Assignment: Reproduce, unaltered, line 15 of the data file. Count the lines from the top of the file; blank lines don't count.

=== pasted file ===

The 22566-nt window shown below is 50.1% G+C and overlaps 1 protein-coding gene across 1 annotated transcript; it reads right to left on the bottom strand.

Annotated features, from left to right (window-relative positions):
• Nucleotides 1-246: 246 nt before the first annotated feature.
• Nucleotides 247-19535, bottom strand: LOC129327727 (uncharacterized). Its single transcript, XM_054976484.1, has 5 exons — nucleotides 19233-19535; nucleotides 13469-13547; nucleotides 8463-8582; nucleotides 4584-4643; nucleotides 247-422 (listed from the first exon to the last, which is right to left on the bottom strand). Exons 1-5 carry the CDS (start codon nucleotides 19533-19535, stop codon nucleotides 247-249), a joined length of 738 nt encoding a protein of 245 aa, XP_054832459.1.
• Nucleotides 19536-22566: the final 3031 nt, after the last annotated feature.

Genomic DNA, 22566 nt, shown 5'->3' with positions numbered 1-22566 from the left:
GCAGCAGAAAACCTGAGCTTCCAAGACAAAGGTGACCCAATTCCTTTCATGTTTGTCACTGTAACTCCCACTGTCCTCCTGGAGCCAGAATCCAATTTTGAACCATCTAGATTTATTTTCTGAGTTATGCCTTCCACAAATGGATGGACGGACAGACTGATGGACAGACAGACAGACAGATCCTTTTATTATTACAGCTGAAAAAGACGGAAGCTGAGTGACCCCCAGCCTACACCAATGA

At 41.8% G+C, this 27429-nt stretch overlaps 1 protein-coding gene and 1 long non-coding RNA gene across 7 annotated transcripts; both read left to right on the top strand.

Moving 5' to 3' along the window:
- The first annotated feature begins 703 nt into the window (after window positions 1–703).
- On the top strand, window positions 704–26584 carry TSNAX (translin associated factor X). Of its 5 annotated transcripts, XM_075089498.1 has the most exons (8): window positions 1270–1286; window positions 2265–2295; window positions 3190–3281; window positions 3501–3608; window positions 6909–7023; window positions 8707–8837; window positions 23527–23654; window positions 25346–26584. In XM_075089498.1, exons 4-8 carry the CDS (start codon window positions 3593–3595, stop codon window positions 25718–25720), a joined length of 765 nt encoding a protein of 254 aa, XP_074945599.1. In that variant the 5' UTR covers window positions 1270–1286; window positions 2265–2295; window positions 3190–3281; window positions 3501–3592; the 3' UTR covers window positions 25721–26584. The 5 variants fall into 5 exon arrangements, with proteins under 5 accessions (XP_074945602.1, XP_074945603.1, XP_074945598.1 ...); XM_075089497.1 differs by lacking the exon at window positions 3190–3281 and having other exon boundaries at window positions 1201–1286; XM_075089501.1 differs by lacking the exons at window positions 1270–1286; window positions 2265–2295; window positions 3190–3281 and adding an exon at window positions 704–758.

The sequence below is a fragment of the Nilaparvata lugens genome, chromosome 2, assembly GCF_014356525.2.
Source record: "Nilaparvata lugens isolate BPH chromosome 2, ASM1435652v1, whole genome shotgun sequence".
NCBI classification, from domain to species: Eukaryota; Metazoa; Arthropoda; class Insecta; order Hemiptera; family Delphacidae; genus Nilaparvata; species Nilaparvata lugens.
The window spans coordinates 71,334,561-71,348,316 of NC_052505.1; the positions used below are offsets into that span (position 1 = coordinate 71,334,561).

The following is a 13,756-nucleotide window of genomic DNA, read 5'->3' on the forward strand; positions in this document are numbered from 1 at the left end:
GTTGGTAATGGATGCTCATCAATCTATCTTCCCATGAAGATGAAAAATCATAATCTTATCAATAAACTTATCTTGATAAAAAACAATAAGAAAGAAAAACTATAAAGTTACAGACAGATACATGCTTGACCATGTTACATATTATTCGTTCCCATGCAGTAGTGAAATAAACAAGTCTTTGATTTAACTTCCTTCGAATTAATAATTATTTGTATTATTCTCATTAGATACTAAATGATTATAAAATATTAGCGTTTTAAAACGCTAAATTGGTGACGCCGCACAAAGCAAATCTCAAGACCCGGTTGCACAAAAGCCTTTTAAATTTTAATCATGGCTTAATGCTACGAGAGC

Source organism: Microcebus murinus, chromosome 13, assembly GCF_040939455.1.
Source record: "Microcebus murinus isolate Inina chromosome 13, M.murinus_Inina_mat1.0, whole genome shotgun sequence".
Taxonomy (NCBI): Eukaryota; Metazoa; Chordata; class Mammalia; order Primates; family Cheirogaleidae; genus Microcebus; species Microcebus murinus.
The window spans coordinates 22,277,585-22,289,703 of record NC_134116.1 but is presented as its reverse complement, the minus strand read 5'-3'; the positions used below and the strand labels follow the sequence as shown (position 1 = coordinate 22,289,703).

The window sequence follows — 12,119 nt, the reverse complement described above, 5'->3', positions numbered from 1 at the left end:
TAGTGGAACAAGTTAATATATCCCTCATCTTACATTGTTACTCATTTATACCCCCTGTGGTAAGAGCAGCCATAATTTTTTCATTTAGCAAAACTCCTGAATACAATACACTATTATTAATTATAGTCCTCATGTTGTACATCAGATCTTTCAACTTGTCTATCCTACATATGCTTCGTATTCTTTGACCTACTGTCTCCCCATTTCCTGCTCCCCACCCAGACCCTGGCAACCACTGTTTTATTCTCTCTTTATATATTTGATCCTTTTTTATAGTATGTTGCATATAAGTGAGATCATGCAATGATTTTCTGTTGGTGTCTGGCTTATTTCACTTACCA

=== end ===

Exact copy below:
The window spans coordinates 71,334,561-71,348,316 of NC_052505.1; the positions used below are offsets into that span (position 1 = coordinate 71,334,561).